The incestuous links between the state, which imposes austerity and the state of emergency, and the union tops, who pretend to oppose these policies in order to channel workers’ anger into harmless protests, are in the open. The satirical weekly Canard enchaîné revealed that two secret meetings took place on August 28 between Macron, FO leader Jean-Claude Mailly, Laurent Berger, and Muriel Pénicaud, the labour minister. According to the Canard, the government was checking whether Mailly and Berger “could keep control of their trade union base.”
Such meetings occur constantly, notably during a September 14 debate between the leaders of business lobby groups and the heads of the trade union federations at the Senate, which was attended by Pénicaud and Prime Minister Edouard Philippe. At this debate, which Le Monde called “convivial” or even “a debate between old friends,” Edouard Philippe stressed to CGT chief Philippe Martinez that he understood “the legitimacy of the criticisms” made by the CGT.
Pénicaud claimed to be “very enthusiastic” about financing the training of union officials, one of the main avenues though which Macron’s decrees channels more corporate money into the unions’ coffers. The unions, which have been in a deep financial crisis since the 1980s due to the collapse of their working class base and thus of their dues base, depend currently on state and business funding for 95 percent of their budget, according to an official parliamentary report.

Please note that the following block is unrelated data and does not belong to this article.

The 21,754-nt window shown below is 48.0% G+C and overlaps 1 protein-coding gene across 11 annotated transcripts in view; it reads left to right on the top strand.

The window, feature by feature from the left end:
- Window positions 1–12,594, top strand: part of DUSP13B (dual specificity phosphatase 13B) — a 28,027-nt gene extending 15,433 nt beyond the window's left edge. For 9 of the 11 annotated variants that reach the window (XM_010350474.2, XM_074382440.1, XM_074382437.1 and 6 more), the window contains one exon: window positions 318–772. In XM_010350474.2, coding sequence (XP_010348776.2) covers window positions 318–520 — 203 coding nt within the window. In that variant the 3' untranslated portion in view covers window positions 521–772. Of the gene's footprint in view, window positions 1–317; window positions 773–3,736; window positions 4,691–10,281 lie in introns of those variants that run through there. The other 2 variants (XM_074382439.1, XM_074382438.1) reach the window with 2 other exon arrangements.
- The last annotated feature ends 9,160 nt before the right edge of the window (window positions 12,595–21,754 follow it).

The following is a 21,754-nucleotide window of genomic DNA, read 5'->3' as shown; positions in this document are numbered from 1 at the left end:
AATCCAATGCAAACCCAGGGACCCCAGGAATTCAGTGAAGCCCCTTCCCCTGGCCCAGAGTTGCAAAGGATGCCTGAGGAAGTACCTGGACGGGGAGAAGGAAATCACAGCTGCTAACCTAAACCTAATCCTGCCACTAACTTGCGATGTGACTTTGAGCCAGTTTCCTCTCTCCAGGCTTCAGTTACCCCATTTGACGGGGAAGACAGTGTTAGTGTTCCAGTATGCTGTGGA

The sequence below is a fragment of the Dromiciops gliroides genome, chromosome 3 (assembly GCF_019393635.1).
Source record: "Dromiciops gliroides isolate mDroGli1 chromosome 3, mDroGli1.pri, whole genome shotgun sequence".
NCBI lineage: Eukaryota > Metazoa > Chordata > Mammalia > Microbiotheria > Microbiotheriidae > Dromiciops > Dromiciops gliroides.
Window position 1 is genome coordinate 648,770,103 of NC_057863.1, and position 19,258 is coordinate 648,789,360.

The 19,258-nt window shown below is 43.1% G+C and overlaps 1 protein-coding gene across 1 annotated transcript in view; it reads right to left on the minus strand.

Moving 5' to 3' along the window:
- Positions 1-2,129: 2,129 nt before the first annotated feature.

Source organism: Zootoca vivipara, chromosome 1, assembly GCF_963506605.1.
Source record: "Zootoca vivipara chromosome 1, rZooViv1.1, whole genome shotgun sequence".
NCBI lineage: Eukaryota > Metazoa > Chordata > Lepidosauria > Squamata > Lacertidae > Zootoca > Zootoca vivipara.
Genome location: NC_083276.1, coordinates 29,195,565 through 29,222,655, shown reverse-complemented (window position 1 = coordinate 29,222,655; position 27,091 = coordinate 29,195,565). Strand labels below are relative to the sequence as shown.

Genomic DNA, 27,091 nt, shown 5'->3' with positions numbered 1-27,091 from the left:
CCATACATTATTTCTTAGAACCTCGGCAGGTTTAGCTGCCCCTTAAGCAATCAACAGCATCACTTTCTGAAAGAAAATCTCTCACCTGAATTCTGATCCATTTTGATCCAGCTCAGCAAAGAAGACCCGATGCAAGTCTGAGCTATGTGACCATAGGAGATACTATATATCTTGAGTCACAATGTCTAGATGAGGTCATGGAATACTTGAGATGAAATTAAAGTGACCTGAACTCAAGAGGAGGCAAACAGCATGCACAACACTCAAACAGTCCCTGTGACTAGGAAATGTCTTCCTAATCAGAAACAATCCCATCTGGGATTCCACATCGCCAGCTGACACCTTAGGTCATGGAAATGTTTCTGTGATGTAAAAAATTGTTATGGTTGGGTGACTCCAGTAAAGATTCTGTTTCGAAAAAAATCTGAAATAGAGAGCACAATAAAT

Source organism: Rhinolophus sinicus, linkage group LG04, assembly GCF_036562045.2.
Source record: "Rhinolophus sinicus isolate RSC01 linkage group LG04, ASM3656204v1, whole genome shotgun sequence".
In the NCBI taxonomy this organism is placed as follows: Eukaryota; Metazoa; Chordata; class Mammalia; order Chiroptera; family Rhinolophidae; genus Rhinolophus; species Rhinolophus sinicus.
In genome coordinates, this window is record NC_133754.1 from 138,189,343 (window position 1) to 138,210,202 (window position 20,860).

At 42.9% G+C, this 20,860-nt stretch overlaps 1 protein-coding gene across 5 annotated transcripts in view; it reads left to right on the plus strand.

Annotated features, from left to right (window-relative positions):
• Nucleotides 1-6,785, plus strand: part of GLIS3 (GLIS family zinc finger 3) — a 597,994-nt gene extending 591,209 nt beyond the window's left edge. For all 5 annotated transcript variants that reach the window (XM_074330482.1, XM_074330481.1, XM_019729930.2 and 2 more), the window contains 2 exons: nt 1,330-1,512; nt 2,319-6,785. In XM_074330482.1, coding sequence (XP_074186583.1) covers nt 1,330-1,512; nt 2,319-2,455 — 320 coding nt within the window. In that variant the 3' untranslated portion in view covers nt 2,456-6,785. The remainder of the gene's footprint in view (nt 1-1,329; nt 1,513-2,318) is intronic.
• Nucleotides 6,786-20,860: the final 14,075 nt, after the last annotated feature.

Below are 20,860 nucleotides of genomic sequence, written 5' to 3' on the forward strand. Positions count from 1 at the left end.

The government includes in its ministerial staffs several people closely tied to the union bureaucracies. Pénicaud recruited Stéphane Lardy, the ex-number two of FO leader Jean-Claude Mailly who last year began work at the general inspectorate for social affairs, as an advisor on training and apprenticeship issues. Marc Ferracci, an economics professor and wedding witness to Emmanuel Macron serves as the liaison with the CGT. Pierre Ferracci, Marc’s father, runs the Secafi firm, which provides advice and financial planning for the CGT.
Such links underscore the political bankruptcy of the strategy of sending workers’ demands to the trade union leaderships. Pressuring the state to negotiate with the trade union leaders signifies leaving all elements of the decision in the hands of various members of the same, anti-working class ruling elite. As Macron prepares to make the state of emergency permanent by writing it into common law, and to spend billions of euros on increased defence spending, workers are facing not a trade union but a political struggle.
Workers will be forced to create new organs of struggle to replace the trade unions, and above all a new revolutionary party, the Parti de l’égalité socialiste, to give these struggles political leadership.